New Mexico enjoys—or sometimes suffers from—a number of artworld stereotypes and iconic images. This is a good thing, as it draws many people to this very special, out-of-the way place. But images of western landscapes and traditional Native American pottery looms so large in popular consciousness, that the whole other-world of contemporary artists working in Santa Fe, and the Southwest in general, can be overshadowed or obscured completely. This is not at all to diminish the value of these more traditional arts, but only to say that Santa Fe, as is generally true of communities in the West that are less well-tread, has historically been an incubator for a wide variety of artists, and continues to inspire and foster experimentation.
One of the greatest iconic images Santa Fe lays claim to is that of Georgia O’Keeffe, and it was on the occasion of planning the concurrent exhibition O’Keeffe in Process (also at the New Mexico Museum of Art, September 11, 2015 - January 17, 2016) that Head of Curatorial Affairs Merry Scully began thinking about the many other women artists in the Museum’s collections, who did not, or have not, become art-history-pop-culture-crossover rockstars like O’Keeffe. “I started thinking about it when I was working on a Judy Chicago exhibition, and I knew we were going to be having this Georgia O’Keeffe exhibition. I was thinking about these big names, and I started to think about all of these other works we have in the collection by significant women artists,” Scully said about the exhibition’s inception. “Also, when MaLin Wilson-Powell was curating a show about the first ten years of the Museum, she found that half of the works shown were by women, but the museum didn’t collect that work…. The thing that interests me is the legacy of women artists. If the Museum was exhibiting women artists at the beginning of the century when it first opened, why weren’t they added to the collection? And does not adding them to the collection create part of their lack of visibility?”
The exhibition that came out of these initial questions seeks to draw awareness to the ways that women artists have found ways to make a show work irrespective of institutional or popular support, and the uniquely feminine perspective or female voice that characterizes that work. Looking Forward, Looking Back looks back to address the lineage of women artists in the Museum collection by exhibiting works by Eleanor Antin, Judith Francisca Baca, Louise Bourgeois, Eva Hesse, Nancy Wilson Kitchel, Sheila Levrant de Bretteville, Ana Mendieta, Faith Ringgold, Jaune Quick-to-See Smith, Pat Steir, May Stevens, and Beatrice Wood, and looks forward through its presentation of installations by three contemporary artists: Ligia Bouton, Angela Ellsworth, Micol Hebron.
While some of the works in the show do express Feminist perspectives and interests, according to Scully, "This exhibition is about this idea of female voice and how each of these older works by women that has a female perspective has informed these contemporary projects. I think everything in the show has a female perspective, whether it’s a Feminist perspective or not.” In the work of Bouton, Ellsworth, and Hebron, issues around power, visibility, identity, and agency are explored across three bodies of work that engage or have created their own unique iconographies.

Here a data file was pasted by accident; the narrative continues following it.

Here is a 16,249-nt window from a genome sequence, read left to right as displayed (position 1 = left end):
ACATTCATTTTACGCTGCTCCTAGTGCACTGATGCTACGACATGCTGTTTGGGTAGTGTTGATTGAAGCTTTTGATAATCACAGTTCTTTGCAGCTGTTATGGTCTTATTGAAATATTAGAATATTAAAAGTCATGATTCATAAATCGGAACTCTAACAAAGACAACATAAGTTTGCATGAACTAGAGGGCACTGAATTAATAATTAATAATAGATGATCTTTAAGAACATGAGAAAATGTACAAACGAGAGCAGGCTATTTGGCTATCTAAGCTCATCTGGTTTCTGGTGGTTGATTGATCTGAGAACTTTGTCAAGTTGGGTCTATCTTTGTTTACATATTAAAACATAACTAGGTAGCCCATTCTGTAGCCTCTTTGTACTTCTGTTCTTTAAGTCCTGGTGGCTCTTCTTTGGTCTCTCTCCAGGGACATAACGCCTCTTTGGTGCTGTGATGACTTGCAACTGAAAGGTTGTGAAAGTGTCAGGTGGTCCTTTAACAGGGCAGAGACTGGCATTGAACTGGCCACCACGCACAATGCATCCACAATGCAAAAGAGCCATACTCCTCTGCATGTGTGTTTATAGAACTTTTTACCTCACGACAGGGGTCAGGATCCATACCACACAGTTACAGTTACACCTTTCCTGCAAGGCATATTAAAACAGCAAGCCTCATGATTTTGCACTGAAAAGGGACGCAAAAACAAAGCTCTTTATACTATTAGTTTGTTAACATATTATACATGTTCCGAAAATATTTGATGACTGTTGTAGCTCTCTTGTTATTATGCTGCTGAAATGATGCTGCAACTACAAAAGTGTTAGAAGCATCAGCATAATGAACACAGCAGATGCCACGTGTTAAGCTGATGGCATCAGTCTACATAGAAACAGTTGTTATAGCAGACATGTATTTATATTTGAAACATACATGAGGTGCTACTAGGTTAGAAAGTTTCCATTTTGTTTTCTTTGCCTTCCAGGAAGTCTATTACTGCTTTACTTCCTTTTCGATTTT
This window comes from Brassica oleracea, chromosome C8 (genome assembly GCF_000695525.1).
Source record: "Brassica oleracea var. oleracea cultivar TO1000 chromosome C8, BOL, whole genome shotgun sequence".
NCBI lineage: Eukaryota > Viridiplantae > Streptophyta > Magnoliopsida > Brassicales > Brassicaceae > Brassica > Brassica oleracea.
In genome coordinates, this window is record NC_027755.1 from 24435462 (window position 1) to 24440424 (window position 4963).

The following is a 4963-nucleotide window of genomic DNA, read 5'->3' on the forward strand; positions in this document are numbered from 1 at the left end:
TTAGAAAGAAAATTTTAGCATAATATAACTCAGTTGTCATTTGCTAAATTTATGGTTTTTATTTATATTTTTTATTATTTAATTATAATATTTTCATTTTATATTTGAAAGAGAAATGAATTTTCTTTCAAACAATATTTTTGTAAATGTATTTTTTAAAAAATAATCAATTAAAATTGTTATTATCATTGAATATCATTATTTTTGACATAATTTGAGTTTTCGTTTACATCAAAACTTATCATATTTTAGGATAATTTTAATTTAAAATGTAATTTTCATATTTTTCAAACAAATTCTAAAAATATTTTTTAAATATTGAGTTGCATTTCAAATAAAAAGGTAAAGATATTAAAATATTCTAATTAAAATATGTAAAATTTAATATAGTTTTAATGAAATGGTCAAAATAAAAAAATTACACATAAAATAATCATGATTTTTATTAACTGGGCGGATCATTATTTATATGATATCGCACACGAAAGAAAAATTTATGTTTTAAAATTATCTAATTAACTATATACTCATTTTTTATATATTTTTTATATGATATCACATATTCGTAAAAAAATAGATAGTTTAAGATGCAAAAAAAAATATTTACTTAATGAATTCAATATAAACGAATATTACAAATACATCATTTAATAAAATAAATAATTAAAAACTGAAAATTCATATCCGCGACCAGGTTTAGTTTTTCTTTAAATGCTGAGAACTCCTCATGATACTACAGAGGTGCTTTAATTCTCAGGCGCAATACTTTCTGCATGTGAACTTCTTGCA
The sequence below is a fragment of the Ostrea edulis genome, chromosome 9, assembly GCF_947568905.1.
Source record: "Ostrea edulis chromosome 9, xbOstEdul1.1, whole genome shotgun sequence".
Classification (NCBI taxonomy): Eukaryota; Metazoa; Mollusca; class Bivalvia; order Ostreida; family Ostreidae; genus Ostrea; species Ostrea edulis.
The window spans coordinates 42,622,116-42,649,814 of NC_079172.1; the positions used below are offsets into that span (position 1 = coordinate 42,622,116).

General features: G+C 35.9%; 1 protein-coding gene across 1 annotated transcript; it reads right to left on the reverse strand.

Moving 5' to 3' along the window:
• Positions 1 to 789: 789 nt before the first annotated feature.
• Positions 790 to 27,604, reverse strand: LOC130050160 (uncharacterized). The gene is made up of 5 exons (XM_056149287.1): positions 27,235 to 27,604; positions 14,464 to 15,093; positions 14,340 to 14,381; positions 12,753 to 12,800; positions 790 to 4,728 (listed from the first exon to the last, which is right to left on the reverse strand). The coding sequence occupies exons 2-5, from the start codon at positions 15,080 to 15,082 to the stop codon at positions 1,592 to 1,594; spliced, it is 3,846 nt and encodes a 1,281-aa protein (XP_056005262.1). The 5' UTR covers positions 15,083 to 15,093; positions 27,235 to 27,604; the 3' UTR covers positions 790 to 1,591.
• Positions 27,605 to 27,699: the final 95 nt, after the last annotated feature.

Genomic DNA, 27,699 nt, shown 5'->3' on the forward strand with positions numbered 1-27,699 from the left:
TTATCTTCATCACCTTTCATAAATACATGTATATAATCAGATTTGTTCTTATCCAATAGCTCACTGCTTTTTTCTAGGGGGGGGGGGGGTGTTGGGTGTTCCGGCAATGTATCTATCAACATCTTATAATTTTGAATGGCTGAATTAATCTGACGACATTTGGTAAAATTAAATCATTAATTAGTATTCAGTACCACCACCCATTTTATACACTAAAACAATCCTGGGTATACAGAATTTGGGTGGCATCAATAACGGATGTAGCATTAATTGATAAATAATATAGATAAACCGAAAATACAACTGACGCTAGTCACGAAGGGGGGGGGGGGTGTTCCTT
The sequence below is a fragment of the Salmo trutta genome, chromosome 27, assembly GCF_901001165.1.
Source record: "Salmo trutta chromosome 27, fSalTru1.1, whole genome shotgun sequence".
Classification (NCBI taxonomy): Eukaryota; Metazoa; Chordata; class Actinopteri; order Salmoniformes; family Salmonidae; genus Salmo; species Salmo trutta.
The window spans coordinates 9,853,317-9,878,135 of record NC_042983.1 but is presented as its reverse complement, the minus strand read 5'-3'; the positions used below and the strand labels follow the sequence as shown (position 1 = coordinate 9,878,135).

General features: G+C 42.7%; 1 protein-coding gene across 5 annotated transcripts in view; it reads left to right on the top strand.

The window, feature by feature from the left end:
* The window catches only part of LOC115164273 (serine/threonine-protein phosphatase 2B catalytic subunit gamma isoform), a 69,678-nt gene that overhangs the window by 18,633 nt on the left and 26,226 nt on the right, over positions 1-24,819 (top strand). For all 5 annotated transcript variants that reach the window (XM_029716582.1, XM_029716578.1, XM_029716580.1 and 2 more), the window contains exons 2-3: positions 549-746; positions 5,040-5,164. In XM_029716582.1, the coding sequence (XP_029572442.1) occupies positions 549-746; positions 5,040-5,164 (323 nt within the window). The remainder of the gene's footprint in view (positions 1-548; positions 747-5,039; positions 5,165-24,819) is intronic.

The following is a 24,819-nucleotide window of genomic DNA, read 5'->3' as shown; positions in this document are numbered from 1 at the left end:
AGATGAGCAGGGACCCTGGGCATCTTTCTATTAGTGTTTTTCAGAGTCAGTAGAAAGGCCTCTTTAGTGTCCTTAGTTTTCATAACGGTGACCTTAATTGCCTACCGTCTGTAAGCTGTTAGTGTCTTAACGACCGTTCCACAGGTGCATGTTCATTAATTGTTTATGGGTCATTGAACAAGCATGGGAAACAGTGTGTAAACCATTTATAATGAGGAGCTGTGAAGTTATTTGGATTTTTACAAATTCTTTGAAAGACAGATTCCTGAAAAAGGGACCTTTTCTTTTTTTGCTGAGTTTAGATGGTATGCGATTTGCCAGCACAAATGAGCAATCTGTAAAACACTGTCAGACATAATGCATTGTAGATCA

Ligia Bouton draws on narrative and allegory in Understudy for Animal Farm (2012 - 2014). Inspired by George Orwell's novel which used allegory to criticize the Russian Revolution of 1917 and Stalinism, Bouton appropriates this allegory and reverses it, asking viewers to pose as “understudies” for the pigs who pose as humans in the satire. At first glance, the installation looks like a whimsical storybook setting. A pastoral farmland serves as a backdrop to twenty-six pig face masks, hand-sewn out of patterned pillowcases and displayed alongside a hand-painted wooden cart and mirror. During certain artist-orchestrated events, viewers are asked to select a mask and wear it to have their portrait taken. Finally, the participants are given a code to view and release their photographs onto the project’s website, though once the image is up, it is no longer private.
In a reversal from the pigs in the story who take over roles of power, participants are made to be vulnerable in the space of the installation. Unable to see (the presence of the mirror feels like a playful/wicked trick), participants hand power over to the artist as she guides them, places them, and takes their portraits. While some people are simply excited to pick out a mask—there is a Star Wars pillowcase, a leopard print one, some in elegant stripes—Bouton says that many viewers pick up on the more insidious implications at work:
I think the pillowcase itself is a very strong image. In addition to tying the political to the domestic in this context, it has also been used—particularly in American history—to think about and to illustrate power. I think about Abu Ghraib, and I think about the Ku Klux Klan and the homemade nature of some of those garments, and I don’t think it could ever have been an innocent action on my part to put a pillowcase on anybody’s head in a public space.
The installation layers the languages of Animal Farm, bedsheets, and historical narrative to address concepts of power on both political and personal levels, as well as the loss of identity and agency through the motif of the mask.